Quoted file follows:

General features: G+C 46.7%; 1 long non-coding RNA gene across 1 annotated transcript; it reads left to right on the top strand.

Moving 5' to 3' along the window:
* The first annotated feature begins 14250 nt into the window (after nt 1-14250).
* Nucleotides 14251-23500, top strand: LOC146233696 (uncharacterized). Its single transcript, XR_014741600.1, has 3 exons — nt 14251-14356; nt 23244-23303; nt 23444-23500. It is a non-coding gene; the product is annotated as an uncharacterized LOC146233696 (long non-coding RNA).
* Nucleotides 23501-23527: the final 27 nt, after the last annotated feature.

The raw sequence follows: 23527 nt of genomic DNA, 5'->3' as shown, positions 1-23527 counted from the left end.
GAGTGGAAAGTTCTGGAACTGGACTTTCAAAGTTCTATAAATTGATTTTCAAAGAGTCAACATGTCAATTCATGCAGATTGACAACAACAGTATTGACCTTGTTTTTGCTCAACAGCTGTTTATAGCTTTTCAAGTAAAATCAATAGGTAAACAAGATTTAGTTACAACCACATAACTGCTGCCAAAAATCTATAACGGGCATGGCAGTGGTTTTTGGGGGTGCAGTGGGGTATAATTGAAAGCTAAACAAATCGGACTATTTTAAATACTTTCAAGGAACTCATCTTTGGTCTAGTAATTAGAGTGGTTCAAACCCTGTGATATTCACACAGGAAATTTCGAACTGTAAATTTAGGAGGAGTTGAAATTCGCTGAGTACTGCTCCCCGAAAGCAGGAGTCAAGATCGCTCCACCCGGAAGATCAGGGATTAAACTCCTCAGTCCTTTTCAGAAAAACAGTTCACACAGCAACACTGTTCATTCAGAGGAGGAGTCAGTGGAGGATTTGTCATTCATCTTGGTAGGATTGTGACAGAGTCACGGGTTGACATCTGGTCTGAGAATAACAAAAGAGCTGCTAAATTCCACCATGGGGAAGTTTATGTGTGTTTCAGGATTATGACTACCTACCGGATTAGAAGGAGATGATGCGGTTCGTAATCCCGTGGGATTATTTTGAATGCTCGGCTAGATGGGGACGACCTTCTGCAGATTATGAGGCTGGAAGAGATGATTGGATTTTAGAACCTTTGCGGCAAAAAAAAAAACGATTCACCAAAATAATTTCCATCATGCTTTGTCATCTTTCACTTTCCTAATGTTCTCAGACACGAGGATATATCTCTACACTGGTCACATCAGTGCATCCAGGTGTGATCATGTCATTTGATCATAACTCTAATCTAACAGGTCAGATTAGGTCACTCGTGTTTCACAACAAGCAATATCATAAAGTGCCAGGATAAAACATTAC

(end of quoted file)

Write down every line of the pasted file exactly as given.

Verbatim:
General features: G+C 46.7%; 1 long non-coding RNA gene across 1 annotated transcript; it reads left to right on the top strand.

Moving 5' to 3' along the window:
* The first annotated feature begins 14250 nt into the window (after nt 1-14250).
* Nucleotides 14251-23500, top strand: LOC146233696 (uncharacterized). Its single transcript, XR_014741600.1, has 3 exons — nt 14251-14356; nt 23244-23303; nt 23444-23500. It is a non-coding gene; the product is annotated as an uncharacterized LOC146233696 (long non-coding RNA).
* Nucleotides 23501-23527: the final 27 nt, after the last annotated feature.

The raw sequence follows: 23527 nt of genomic DNA, 5'->3' as shown, positions 1-23527 counted from the left end.
GAGTGGAAAGTTCTGGAACTGGACTTTCAAAGTTCTATAAATTGATTTTCAAAGAGTCAACATGTCAATTCATGCAGATTGACAACAACAGTATTGACCTTGTTTTTGCTCAACAGCTGTTTATAGCTTTTCAAGTAAAATCAATAGGTAAACAAGATTTAGTTACAACCACATAACTGCTGCCAAAAATCTATAACGGGCATGGCAGTGGTTTTTGGGGGTGCAGTGGGGTATAATTGAAAGCTAAACAAATCGGACTATTTTAAATACTTTCAAGGAACTCATCTTTGGTCTAGTAATTAGAGTGGTTCAAACCCTGTGATATTCACACAGGAAATTTCGAACTGTAAATTTAGGAGGAGTTGAAATTCGCTGAGTACTGCTCCCCGAAAGCAGGAGTCAAGATCGCTCCACCCGGAAGATCAGGGATTAAACTCCTCAGTCCTTTTCAGAAAAACAGTTCACACAGCAACACTGTTCATTCAGAGGAGGAGTCAGTGGAGGATTTGTCATTCATCTTGGTAGGATTGTGACAGAGTCACGGGTTGACATCTGGTCTGAGAATAACAAAAGAGCTGCTAAATTCCACCATGGGGAAGTTTATGTGTGTTTCAGGATTATGACTACCTACCGGATTAGAAGGAGATGATGCGGTTCGTAATCCCGTGGGATTATTTTGAATGCTCGGCTAGATGGGGACGACCTTCTGCAGATTATGAGGCTGGAAGAGATGATTGGATTTTAGAACCTTTGCGGCAAAAAAAAAAACGATTCACCAAAATAATTTCCATCATGCTTTGTCATCTTTCACTTTCCTAATGTTCTCAGACACGAGGATATATCTCTACACTGGTCACATCAGTGCATCCAGGTGTGATCATGTCATTTGATCATAACTCTAATCTAACAGGTCAGATTAGGTCACTCGTGTTTCACAACAAGCAATATCATAAAGTGCCAGGATAAAACATTAC